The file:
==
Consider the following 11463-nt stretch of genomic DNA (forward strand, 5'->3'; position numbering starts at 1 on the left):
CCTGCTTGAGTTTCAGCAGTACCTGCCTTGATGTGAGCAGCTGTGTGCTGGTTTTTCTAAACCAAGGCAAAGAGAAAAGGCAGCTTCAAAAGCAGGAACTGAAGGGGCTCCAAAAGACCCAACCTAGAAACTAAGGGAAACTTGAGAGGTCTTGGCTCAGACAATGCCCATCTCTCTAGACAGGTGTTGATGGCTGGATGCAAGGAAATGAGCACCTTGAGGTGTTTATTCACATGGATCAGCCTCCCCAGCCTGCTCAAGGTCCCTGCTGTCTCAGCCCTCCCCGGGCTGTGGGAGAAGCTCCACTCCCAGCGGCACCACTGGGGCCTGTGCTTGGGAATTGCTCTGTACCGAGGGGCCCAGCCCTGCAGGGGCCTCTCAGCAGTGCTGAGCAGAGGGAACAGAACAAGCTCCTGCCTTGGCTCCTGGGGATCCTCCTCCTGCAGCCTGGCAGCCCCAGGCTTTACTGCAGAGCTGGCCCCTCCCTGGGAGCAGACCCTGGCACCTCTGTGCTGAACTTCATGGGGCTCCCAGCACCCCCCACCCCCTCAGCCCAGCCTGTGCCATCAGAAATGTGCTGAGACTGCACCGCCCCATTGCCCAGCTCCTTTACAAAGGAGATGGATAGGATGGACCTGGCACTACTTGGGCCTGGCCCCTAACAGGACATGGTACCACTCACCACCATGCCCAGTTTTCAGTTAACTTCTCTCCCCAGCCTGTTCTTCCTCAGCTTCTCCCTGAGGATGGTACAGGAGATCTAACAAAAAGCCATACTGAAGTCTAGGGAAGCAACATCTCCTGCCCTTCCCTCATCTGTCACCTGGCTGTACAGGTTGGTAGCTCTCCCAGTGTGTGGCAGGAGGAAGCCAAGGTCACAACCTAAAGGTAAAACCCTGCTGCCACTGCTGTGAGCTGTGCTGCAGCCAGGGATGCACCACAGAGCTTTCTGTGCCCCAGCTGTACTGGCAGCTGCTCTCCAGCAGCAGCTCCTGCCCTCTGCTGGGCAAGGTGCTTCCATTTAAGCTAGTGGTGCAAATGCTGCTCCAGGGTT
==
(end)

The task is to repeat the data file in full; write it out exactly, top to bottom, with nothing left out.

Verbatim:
Consider the following 11463-nt stretch of genomic DNA (forward strand, 5'->3'; position numbering starts at 1 on the left):
CCTGCTTGAGTTTCAGCAGTACCTGCCTTGATGTGAGCAGCTGTGTGCTGGTTTTTCTAAACCAAGGCAAAGAGAAAAGGCAGCTTCAAAAGCAGGAACTGAAGGGGCTCCAAAAGACCCAACCTAGAAACTAAGGGAAACTTGAGAGGTCTTGGCTCAGACAATGCCCATCTCTCTAGACAGGTGTTGATGGCTGGATGCAAGGAAATGAGCACCTTGAGGTGTTTATTCACATGGATCAGCCTCCCCAGCCTGCTCAAGGTCCCTGCTGTCTCAGCCCTCCCCGGGCTGTGGGAGAAGCTCCACTCCCAGCGGCACCACTGGGGCCTGTGCTTGGGAATTGCTCTGTACCGAGGGGCCCAGCCCTGCAGGGGCCTCTCAGCAGTGCTGAGCAGAGGGAACAGAACAAGCTCCTGCCTTGGCTCCTGGGGATCCTCCTCCTGCAGCCTGGCAGCCCCAGGCTTTACTGCAGAGCTGGCCCCTCCCTGGGAGCAGACCCTGGCACCTCTGTGCTGAACTTCATGGGGCTCCCAGCACCCCCCACCCCCTCAGCCCAGCCTGTGCCATCAGAAATGTGCTGAGACTGCACCGCCCCATTGCCCAGCTCCTTTACAAAGGAGATGGATAGGATGGACCTGGCACTACTTGGGCCTGGCCCCTAACAGGACATGGTACCACTCACCACCATGCCCAGTTTTCAGTTAACTTCTCTCCCCAGCCTGTTCTTCCTCAGCTTCTCCCTGAGGATGGTACAGGAGATCTAACAAAAAGCCATACTGAAGTCTAGGGAAGCAACATCTCCTGCCCTTCCCTCATCTGTCACCTGGCTGTACAGGTTGGTAGCTCTCCCAGTGTGTGGCAGGAGGAAGCCAAGGTCACAACCTAAAGGTAAAACCCTGCTGCCACTGCTGTGAGCTGTGCTGCAGCCAGGGATGCACCACAGAGCTTTCTGTGCCCCAGCTGTACTGGCAGCTGCTCTCCAGCAGCAGCTCCTGCCCTCTGCTGGGCAAGGTGCTTCCATTTAAGCTAGTGGTGCAAATGCTGCTCCAGGGTT